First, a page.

Kerry legend Jack O'Shea believes it will be difficult for inter-county players to prepare for this year's championship in the likelihood there will be little or no attendance on the GAA's biggest days.
As it stands, all sporting encounters are to take place behind closed doors until September 13 at the earliest. County teams are permitted to return to training the following day with competitive action pencilled in for just a month later and the GAA are preparing for the possibility that their championships will be played behind closed doors.
And O'Shea believes it will be difficult for players to motivate themselves with the prospect of playing in front of empty stadia.
Artane Boys Band
"I've always said that there are 30 players that can walk behind the Artane Boys Band on All-Ireland final day and to be one of that 30 is so unique and so privileged so you use the crowd in that," he said.
"I loved playing in Croke Park, I loved walking behind the band. It was one of the things I looked forward to and I used the crowd to motivate me and I used them to inspire me.
"Of course, they are a huge part of it. It's very difficult for county players to put in a big effort and know there are going to be no supporters there because that's part of our life, that's part of our upbringing. So, I think crowds are very, very essential and it's important that a player can use the crowd and use that motivation to motivate yourself."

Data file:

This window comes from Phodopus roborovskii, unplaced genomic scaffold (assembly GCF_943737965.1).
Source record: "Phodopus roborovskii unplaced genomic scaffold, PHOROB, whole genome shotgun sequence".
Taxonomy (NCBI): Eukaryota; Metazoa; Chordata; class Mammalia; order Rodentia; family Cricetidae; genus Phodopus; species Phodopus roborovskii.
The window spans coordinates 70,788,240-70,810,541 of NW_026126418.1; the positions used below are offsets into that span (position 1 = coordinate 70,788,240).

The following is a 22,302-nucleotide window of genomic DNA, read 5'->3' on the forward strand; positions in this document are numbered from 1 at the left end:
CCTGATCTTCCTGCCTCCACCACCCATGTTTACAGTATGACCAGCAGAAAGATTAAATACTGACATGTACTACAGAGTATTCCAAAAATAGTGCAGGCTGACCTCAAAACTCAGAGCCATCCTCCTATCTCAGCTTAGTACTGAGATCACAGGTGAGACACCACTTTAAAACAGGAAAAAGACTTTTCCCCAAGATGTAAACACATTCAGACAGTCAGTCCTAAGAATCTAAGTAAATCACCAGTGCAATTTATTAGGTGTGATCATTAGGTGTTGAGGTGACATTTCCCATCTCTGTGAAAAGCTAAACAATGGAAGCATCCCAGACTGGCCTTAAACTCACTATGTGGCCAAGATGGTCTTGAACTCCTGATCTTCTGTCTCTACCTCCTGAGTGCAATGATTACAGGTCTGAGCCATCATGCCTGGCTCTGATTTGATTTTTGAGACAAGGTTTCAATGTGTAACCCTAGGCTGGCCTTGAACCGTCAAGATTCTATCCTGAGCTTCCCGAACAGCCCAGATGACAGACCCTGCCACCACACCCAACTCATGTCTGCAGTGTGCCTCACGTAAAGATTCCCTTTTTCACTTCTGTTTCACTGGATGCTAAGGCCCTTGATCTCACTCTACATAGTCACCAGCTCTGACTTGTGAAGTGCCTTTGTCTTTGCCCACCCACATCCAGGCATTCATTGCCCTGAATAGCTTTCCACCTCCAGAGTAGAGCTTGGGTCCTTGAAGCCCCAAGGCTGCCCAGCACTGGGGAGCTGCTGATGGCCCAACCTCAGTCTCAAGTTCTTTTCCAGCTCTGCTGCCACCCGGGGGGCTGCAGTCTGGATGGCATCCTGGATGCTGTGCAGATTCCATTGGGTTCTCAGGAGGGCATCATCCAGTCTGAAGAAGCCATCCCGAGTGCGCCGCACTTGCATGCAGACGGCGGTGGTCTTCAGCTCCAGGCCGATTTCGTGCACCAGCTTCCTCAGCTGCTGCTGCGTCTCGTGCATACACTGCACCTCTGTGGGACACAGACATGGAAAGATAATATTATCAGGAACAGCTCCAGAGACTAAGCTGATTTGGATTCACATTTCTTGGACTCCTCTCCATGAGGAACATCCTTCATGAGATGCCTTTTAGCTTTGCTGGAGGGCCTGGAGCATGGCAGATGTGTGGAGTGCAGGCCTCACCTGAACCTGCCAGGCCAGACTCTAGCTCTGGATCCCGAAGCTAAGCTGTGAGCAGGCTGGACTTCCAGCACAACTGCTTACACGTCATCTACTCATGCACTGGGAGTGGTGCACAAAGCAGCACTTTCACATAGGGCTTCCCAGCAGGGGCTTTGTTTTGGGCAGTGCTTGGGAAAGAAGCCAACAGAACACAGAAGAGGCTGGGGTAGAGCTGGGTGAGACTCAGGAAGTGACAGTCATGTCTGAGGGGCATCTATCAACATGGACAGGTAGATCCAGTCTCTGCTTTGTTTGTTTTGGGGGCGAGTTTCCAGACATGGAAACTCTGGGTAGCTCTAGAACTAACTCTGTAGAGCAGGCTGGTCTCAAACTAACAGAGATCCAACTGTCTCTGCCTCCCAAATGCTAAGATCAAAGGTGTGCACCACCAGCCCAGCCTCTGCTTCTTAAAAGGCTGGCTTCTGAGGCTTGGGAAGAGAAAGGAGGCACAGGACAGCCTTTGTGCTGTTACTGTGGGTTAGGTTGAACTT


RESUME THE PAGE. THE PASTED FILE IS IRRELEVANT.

O'Shea was speaking on the GPA's podcast 'The Players' Voice' along with Cork hero Larry Tompkins, who is a publican on Leeside.
Tompkins' bar is open four days a week having been shut for months but he insists walking around Cork city and looking at all the closed venues is "depressing".
"I'm in the heart of Cork city here and there's lots of great pubs here," Tompkins said. "Most of them are well (run); they've done a lot of work to their pubs and premises to get open.
"It's just frustrating because I can't understand that we hear and we know of all these house parties that's are going on and different things; surely if the pubs were open people would have more places to go and, as I said, business people, they do things right like and for the small few that maybe get things wrong, I don't think they (publicans) should be penalised.
"But I think overall, when you look at the heart of Ireland it is the country areas, and it's soul-destroying to see so many places closed.
"Just look at Cork city, it can be depressing walking around it and seeing so many places closed."